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Passive flow through an unstalked intertidal ascidian: Orientation and morphology enhance suspension feeding in Pyura stolonifera

Knott, N.A., Davis, A.R. and Buttemer, W. A. 2004, Passive flow through an unstalked intertidal ascidian: Orientation and morphology enhance suspension feeding in Pyura stolonifera, Biological bulletin, vol. 207, no. 3, pp. 217-224.

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Title Passive flow through an unstalked intertidal ascidian: Orientation and morphology enhance suspension feeding in Pyura stolonifera
Author(s) Knott, N.A.
Davis, A.R.
Buttemer, W. A.
Journal name Biological bulletin
Volume number 207
Issue number 3
Start page 217
End page 224
Publisher Marine Biological Laboratory
Place of publication Woods Hole, Mass.
Publication date 2004-12
ISSN 0006-3185
1939-8697
Summary Passive flow is believed to increase the gains and reduce the costs of active suspension feeding. We used a mixture of field and laboratory experiments to evaluate whether the unstalked intertidal ascidian Pyura stolonifera exploits passive flow. We predicted that its orientation to prevailing currents and the arrangement of its siphons would induce passive flow due to dynamic pressure at the inhalant siphon, as well as by the Bernoulli effect or viscous entrainment associated with different fluid velocities at each siphon, or by both mechanisms. The orientation of P. stolonifera at several locations along the Sydney-Illawarra coast (Australia) covering a wide range of wave exposures was nonrandom and revealed that the ascidians were con- sistently oriented with their inhalant siphons directed into the waves or backwash. Flume experiments using wax mod- els demonstrated that the arrangement of the siphons could induce passive flow and that passive flow was greatest when the inhalant siphon was oriented into the flow. Field exper- iments using transplanted animals confirmed that such an orientation resulted in ascidians gaining food at greater rates, as measured by fecal production, than when oriented perpendicular to the wave direction. We conclude that P. stolonifera enhances suspension feeding by inducing pas- sive flow and is, therefore, a facultatively active suspension feeder. Furthermore, we argue that it is likely that many other active suspension feeders utilize passive flow and, therefore, measurements of their clearance rates should be made under appropriate conditions of flow to gain ecolog- ically relevant results.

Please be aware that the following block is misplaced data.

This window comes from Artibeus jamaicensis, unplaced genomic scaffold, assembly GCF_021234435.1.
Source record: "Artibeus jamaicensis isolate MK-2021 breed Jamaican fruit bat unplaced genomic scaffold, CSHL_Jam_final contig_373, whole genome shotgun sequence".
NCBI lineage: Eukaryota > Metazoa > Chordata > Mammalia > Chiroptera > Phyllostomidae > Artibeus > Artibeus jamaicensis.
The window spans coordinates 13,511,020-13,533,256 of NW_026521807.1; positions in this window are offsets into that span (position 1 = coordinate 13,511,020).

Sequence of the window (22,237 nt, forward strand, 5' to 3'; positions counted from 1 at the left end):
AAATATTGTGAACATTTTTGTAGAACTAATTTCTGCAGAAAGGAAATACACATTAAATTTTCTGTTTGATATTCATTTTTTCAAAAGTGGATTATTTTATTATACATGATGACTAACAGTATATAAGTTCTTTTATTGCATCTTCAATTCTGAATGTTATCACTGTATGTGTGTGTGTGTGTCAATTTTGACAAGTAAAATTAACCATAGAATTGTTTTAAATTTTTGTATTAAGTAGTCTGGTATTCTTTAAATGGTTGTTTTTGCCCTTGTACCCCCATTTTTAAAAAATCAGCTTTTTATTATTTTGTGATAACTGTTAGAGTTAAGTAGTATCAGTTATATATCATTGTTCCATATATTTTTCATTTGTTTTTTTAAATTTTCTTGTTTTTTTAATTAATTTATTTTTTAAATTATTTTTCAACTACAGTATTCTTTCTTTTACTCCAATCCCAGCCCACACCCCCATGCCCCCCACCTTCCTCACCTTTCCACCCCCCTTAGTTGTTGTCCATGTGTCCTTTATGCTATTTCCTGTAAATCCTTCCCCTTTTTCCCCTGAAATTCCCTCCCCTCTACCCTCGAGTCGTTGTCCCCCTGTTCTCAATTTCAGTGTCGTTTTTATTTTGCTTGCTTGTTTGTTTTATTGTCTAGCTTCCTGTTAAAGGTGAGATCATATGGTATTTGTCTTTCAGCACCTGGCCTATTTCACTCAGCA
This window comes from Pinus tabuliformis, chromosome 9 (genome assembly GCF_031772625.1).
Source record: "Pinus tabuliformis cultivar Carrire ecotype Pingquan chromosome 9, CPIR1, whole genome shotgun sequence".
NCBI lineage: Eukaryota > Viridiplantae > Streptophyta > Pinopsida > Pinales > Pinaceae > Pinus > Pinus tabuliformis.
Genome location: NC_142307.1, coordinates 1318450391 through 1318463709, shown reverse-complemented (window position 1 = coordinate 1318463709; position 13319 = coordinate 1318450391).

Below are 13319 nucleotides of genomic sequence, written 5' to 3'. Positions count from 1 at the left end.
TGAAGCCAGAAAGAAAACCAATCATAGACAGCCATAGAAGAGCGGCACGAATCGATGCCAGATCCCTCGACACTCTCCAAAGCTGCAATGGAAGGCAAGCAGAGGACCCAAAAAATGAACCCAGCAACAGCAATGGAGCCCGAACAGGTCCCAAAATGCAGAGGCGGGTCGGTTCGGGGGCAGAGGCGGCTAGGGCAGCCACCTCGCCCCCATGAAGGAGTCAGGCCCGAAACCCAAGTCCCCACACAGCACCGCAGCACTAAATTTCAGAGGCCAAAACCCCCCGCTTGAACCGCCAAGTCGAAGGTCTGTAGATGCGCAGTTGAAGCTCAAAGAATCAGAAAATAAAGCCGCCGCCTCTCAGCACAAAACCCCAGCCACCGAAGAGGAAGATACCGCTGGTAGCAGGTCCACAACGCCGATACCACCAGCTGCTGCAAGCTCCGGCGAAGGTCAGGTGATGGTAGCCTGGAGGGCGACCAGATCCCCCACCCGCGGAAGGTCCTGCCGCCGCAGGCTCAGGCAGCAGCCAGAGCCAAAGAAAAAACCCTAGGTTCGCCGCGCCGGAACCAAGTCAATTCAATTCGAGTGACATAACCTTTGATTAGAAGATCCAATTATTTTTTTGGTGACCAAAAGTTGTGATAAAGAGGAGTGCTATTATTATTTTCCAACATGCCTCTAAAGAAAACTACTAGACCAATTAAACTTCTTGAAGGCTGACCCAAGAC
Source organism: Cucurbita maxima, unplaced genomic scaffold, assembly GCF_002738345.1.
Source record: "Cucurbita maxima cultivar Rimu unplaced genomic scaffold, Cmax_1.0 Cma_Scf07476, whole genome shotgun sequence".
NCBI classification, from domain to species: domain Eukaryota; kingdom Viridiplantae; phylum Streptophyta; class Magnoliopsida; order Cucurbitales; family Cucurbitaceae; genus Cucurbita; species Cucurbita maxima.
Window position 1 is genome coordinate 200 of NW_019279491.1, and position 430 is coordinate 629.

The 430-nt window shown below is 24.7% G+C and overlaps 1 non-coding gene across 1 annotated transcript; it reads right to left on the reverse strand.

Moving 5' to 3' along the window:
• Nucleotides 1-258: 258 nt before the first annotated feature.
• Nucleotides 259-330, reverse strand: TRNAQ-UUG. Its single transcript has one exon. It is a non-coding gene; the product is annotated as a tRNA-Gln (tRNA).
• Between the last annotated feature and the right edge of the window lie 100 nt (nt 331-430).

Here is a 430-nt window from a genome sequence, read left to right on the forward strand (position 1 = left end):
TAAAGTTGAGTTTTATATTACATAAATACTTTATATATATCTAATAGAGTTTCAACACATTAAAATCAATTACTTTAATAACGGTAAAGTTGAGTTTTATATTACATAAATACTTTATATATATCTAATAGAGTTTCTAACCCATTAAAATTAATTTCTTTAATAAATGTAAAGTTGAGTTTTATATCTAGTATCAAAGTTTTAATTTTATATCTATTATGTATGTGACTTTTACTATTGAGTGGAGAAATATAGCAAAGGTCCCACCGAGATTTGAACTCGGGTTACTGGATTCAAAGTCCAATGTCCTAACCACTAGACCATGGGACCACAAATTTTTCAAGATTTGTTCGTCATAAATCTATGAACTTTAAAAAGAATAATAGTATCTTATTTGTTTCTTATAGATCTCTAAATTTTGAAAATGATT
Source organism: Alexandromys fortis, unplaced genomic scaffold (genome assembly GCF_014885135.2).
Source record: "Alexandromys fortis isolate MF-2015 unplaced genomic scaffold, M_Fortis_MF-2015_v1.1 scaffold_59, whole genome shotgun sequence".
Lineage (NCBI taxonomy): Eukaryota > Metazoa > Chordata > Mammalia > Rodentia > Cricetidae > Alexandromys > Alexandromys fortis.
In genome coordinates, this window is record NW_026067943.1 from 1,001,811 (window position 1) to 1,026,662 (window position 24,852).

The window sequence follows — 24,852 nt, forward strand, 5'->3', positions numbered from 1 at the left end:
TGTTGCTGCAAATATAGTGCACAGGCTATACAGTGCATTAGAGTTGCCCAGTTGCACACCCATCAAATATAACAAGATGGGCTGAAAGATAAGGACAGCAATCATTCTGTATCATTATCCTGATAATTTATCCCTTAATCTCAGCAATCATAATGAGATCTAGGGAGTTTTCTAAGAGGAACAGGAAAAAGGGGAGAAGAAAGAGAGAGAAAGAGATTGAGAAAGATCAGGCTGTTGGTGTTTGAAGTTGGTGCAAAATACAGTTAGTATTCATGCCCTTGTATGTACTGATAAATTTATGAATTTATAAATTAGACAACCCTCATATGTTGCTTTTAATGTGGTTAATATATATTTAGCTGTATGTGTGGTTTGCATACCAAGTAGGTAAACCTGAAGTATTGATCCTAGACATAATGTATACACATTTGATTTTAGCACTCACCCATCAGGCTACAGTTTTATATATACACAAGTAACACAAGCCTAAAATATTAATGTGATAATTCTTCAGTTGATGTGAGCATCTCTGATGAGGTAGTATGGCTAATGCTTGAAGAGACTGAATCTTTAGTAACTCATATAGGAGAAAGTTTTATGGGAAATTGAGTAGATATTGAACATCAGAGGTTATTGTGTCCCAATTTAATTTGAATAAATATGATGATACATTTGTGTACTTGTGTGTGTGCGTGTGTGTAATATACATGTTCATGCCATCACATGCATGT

Language eng
Field of Research 060299 Ecology not elsewhere classified
HERDC Research category C1.1 Refereed article in a scholarly journal
Copyright notice ©2004, Marine Biological Laboratory
Persistent URL http://hdl.handle.net/10536/DRO/DU:30020896

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